A few months ago the Burmese government decided to let a prominent dissident out of jail. One of the first things he did when he got out was to demand freedom for one of his jailers.
I met yesterday with Maung Thura, better known by his pseudonym of "Zarganar." Zarganar is often described as a comedian, but he's much more than that. Over the years his combined role as a satirist, movie star, and social activist has made him the most famous opposition figure in Burma after Aung San Suu Kyi, the Nobel Peace Prize Laureate who is now campaigning for a seat in Burma's parliament. (For the record, his business card describes him as an "Art-Flavored Politician." The photo above shows him on October 12, the day of his release.)
Now 50, he has spent 11 of those years in jail (five of them in solitary confinement). He was imprisoned for the first time in 1988, when the ruling military junta shot thousands of people in its effort to disperse pro-democracy demonstrators. One of the people behind the crackdown was General Khin Nyunt, head of the military intelligence agency. Khin Nyunt eventually rose to the position of prime minister, making him the number three figure in the regime.
"When he was a very powerful man, he sent me to jail two times," Zarganar says. He declines to discuss details, but according to some accounts he spent part of his stint in Insein Prison locked up in a dog kennel. Human rights organizations documented countless examples of abuse in Burmese jails during the period. Among the people who gave the torturers their orders was Khin Nyunt.
Like his high-ranking colleagues, Khin Nyunt amassed vast personal wealth through his privileged access to the country's vast natural resources. And, again like his colleagues, he bore direct responsibility for the myriad brutalities perpetrated by the government against its own population.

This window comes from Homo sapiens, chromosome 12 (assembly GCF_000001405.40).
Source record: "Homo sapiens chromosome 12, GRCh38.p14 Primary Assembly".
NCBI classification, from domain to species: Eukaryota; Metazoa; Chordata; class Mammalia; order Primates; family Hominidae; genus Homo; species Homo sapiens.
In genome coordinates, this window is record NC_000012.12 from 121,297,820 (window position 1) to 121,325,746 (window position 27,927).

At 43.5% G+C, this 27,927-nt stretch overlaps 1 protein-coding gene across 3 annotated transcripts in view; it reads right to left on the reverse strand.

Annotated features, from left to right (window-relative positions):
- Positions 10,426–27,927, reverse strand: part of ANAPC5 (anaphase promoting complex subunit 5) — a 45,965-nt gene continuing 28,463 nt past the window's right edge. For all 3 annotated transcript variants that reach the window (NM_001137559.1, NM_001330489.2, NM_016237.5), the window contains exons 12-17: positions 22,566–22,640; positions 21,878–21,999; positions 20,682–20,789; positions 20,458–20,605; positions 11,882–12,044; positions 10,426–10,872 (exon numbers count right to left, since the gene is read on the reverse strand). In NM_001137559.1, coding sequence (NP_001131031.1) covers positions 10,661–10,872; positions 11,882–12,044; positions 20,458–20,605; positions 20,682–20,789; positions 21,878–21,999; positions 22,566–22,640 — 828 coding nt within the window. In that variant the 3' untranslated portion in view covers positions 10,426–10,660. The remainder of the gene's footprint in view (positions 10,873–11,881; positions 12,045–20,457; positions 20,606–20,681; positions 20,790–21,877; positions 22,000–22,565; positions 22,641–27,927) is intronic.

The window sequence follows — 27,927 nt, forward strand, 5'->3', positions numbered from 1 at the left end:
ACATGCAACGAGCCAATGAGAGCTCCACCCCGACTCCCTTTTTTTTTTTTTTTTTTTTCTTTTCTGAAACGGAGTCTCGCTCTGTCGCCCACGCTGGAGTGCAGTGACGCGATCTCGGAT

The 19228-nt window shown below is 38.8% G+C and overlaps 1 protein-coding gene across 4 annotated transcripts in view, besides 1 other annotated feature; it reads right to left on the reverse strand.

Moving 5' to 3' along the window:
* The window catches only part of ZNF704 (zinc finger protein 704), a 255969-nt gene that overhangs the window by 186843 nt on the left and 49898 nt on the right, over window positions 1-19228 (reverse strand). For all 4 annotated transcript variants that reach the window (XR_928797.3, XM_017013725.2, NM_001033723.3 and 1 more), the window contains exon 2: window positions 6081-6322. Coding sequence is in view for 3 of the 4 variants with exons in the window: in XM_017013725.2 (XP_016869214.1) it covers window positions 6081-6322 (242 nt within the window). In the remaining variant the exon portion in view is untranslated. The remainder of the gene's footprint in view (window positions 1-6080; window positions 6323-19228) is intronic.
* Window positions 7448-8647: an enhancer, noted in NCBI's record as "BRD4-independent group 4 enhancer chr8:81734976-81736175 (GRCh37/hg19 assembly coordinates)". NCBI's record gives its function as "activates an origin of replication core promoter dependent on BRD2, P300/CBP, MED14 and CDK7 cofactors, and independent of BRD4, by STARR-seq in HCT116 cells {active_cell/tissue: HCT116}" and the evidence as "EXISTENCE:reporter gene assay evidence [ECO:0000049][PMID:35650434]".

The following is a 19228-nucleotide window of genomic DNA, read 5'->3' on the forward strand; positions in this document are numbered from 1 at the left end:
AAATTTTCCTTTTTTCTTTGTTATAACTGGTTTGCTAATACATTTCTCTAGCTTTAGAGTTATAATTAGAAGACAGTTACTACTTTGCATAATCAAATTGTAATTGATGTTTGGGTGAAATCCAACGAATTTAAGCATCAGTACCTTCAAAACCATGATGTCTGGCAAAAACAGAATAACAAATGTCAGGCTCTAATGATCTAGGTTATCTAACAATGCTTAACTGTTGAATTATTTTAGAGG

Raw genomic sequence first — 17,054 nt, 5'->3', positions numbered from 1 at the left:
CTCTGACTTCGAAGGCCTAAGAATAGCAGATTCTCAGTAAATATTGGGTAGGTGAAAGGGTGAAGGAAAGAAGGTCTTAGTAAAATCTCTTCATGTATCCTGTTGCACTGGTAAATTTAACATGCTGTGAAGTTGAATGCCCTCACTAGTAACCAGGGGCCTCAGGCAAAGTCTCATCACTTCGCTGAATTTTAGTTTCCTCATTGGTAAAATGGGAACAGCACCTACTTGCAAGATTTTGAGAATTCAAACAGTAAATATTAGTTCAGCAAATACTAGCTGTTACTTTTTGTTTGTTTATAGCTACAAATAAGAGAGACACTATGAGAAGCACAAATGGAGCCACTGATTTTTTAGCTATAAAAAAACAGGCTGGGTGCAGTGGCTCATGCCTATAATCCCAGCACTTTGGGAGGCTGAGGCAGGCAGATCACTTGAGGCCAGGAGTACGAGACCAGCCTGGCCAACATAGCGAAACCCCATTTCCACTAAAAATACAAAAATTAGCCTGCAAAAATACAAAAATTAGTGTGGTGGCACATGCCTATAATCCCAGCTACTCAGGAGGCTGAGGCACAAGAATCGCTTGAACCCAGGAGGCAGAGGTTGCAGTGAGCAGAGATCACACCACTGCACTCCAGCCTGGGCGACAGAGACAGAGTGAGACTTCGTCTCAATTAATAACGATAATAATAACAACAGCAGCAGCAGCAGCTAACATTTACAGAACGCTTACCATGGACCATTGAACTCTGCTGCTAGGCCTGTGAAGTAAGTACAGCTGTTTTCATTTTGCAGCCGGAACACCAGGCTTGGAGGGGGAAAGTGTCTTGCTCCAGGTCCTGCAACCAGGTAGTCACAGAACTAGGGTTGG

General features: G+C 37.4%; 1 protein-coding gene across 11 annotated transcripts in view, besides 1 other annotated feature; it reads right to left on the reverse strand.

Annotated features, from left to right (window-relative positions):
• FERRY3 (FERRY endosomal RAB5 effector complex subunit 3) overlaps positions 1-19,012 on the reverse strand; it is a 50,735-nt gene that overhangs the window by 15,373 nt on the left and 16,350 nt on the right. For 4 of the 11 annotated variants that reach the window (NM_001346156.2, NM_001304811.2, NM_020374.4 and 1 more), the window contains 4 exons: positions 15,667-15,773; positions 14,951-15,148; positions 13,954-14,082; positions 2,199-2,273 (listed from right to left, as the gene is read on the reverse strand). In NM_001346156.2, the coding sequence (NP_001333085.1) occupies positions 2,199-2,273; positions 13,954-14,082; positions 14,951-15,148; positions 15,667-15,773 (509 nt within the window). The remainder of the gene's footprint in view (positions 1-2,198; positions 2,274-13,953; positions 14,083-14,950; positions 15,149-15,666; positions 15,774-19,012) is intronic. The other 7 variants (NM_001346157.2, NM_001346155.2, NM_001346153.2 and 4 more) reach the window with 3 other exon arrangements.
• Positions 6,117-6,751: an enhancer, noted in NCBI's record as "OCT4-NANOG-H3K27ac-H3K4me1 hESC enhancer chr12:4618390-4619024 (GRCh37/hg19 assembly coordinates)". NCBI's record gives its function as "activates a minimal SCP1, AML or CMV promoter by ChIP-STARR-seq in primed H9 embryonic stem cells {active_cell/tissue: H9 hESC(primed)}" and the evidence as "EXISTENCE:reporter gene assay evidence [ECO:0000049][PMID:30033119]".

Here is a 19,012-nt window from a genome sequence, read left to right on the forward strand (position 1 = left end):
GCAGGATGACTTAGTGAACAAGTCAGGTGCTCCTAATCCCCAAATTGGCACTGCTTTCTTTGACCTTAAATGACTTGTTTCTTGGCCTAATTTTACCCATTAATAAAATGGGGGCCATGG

He was responsible for the conduct of savage wars conducted against ethnic minority groups. He was responsible for the ruinous policies that helped to reduce Burma from one of Asia's richest countries to one of its poorest. And he was responsible for the vicious suppression of the National League for Democracy (NLD), the non-violent opposition movement led by Aung San Suu Kyi, after its overwhelming victory in a 1990 election called by the generals to mollify popular discontent.
In 2004, Khin Nyunt lost an internal power struggle. His rivals in the military leadership threw him into jail, then moved him to the purgatory of house arrest.
In 2010, after an election deemed by most observers to be rigged, one of Khin Nyunt's former comrades, a general by the name of Thein Sein, laid down his uniform, installed himself at the head of a new civilian government, and declared his intention to lead the country toward democracy. Last October, striving to underline its eagerness for reform, the government released hundreds of political prisoners -- including Zarganar, who was serving a 35-year-sentence imposed in 2008 for the heinous crime of organizing private aid to the victims of a cyclone that had taken 140,000 lives.